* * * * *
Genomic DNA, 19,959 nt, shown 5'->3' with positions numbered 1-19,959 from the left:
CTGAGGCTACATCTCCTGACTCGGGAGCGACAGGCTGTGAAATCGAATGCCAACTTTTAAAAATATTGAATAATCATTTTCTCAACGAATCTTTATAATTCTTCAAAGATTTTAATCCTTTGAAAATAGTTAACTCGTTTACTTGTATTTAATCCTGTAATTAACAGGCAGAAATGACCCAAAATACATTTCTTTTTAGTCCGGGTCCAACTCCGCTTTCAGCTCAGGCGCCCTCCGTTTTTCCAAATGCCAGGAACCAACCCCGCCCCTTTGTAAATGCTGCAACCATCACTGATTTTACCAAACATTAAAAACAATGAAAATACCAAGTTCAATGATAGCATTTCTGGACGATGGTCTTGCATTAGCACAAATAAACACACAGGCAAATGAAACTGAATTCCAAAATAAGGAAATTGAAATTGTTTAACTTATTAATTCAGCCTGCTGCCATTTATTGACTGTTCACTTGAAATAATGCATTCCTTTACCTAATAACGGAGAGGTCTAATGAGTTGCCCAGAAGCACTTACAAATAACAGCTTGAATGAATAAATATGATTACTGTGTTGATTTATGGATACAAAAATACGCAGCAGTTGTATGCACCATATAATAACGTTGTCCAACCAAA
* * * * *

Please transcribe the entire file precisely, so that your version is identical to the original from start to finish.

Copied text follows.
Genomic DNA, 19,959 nt, shown 5'->3' with positions numbered 1-19,959 from the left:
CTGAGGCTACATCTCCTGACTCGGGAGCGACAGGCTGTGAAATCGAATGCCAACTTTTAAAAATATTGAATAATCATTTTCTCAACGAATCTTTATAATTCTTCAAAGATTTTAATCCTTTGAAAATAGTTAACTCGTTTACTTGTATTTAATCCTGTAATTAACAGGCAGAAATGACCCAAAATACATTTCTTTTTAGTCCGGGTCCAACTCCGCTTTCAGCTCAGGCGCCCTCCGTTTTTCCAAATGCCAGGAACCAACCCCGCCCCTTTGTAAATGCTGCAACCATCACTGATTTTACCAAACATTAAAAACAATGAAAATACCAAGTTCAATGATAGCATTTCTGGACGATGGTCTTGCATTAGCACAAATAAACACACAGGCAAATGAAACTGAATTCCAAAATAAGGAAATTGAAATTGTTTAACTTATTAATTCAGCCTGCTGCCATTTATTGACTGTTCACTTGAAATAATGCATTCCTTTACCTAATAACGGAGAGGTCTAATGAGTTGCCCAGAAGCACTTACAAATAACAGCTTGAATGAATAAATATGATTACTGTGTTGATTTATGGATACAAAAATACGCAGCAGTTGTATGCACCATATAATAACGTTGTCCAACCAAA